An accounting manuscript that survived from this period is the “Domesday” book, a document that includes all real estate and taxes due to real estate. These manuscripts were recorded in papyrus that was wrapped in tubular form and contained annual lease descriptions, fines and taxes paid on behalf of the King of England (Botes, 2009).

When William the Conqueror occupied England, he confiscated all the wealth on behalf of the king. In 1086, as bishop Robert of Hereford had written, the king’s peoples had made a search all over England to identify the immovable property of each of the English mannaes (feudalists), i.e. the land, their homes, their people as captive and free, their horses and other animals (Jones, 2010).

Table 1. Questionnaire included in the Doomsday Book for property registration in the medieval period

The questions asked can be summarized as follows:

  1. What is the manor called?

  1. Who held it in the time of King Edward (in 1066)?

  1. Who holds it now (in 1086)?

  1. How many hides are there?

  1. How many plough (team)s on the demesne (local lord”s own land) and among the men (rest of the village)?

  1. How many free men sokemen, villains”, cotta [ge]rs, slaves?

  1. How much woodland, meadow, pasture, mills, fisheries?

  1. How much has been added to or taken away from the manor?

  1. How much was the whole worth (1066) and how much now (1086)?

  1. How much had or has each freeman and each sokeman?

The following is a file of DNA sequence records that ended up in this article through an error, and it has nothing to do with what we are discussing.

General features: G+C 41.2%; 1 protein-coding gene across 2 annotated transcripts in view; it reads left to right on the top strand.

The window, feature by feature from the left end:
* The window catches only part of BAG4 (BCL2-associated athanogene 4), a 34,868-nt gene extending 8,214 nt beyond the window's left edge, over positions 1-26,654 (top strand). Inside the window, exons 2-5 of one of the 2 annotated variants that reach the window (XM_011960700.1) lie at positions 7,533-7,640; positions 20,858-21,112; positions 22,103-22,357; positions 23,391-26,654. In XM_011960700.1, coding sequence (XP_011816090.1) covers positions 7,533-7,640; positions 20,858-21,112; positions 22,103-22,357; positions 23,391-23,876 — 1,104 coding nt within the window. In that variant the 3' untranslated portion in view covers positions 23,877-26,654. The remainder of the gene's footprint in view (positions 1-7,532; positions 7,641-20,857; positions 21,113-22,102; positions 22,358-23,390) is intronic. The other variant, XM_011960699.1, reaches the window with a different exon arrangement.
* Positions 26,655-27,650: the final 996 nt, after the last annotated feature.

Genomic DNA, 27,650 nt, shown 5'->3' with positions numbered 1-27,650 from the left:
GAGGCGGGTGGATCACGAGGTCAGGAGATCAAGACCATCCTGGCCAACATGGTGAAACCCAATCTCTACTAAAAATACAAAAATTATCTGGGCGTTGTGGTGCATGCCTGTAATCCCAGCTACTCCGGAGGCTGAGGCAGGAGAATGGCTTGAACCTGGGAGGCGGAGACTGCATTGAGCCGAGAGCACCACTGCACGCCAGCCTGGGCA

Source: (Jones 2010)

2.4. Renaissance - The Birth of the Double Accounting System (1494

Developing of writing, trade and production, accompanied by the accumulation of capital, influenced the development of the economic activity registration system (Bogdani, 2008). In the Renaissance period, as was the case in art, science, literature, architecture, and philosophy, accounting progressed. The development of accounting was addressed the increasing need for financial information. The modern accounting pillar is the secondary accounting system (double). Despite circumstances and changes in the business environment, this system has proven to be useful and effective for more than five centuries. The double registration system in accounting was formed in such a way that each census of each economic transaction consists of two aspects that affect at least two accounts. Rights to property in accounting are presented as liability to the owner (s) of capital and as a liability to creditors: Assets = Liabilities + Capital (Rexhepi, 2015), (Asllanaj, 2010), (Ahmeti, 2008), (Clendon, 2007); (Deana, Clarke, & Capalbob, 2016); (Kie, 2012); (Sangster, Stoner, Scataglini-Belghitar, 2014).